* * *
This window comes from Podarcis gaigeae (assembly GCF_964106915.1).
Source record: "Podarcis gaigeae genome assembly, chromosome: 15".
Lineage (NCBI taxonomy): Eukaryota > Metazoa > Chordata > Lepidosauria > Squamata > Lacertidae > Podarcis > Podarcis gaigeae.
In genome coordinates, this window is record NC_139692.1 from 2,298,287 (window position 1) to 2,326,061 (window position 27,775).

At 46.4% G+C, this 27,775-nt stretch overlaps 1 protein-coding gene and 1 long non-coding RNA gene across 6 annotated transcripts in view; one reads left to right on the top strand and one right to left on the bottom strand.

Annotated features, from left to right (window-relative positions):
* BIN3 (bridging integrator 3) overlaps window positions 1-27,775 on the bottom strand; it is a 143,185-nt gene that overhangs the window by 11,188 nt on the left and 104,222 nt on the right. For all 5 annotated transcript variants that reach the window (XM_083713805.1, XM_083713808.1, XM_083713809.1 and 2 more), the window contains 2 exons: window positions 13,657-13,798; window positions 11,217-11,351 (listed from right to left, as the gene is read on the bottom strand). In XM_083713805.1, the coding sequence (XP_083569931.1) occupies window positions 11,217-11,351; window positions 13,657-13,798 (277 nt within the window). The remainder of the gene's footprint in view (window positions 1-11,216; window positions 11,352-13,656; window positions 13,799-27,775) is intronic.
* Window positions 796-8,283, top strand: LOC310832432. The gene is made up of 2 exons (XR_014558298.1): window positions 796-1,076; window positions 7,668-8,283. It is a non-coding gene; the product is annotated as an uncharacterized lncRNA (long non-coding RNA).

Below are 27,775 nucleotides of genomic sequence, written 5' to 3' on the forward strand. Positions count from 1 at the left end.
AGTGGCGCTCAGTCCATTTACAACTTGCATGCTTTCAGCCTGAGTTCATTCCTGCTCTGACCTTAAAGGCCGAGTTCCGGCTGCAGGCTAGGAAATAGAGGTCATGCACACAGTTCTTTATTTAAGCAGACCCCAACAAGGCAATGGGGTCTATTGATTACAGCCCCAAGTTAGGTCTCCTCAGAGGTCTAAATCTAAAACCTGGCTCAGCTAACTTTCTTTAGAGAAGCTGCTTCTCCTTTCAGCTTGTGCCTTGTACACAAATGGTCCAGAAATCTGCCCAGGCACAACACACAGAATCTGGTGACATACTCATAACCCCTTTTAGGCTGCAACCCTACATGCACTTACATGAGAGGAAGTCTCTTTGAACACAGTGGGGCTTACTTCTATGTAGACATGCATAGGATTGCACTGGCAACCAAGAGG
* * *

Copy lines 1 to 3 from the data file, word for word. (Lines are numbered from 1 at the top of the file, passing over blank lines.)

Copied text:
This window comes from Podarcis gaigeae (assembly GCF_964106915.1).
Source record: "Podarcis gaigeae genome assembly, chromosome: 15".
Lineage (NCBI taxonomy): Eukaryota > Metazoa > Chordata > Lepidosauria > Squamata > Lacertidae > Podarcis > Podarcis gaigeae.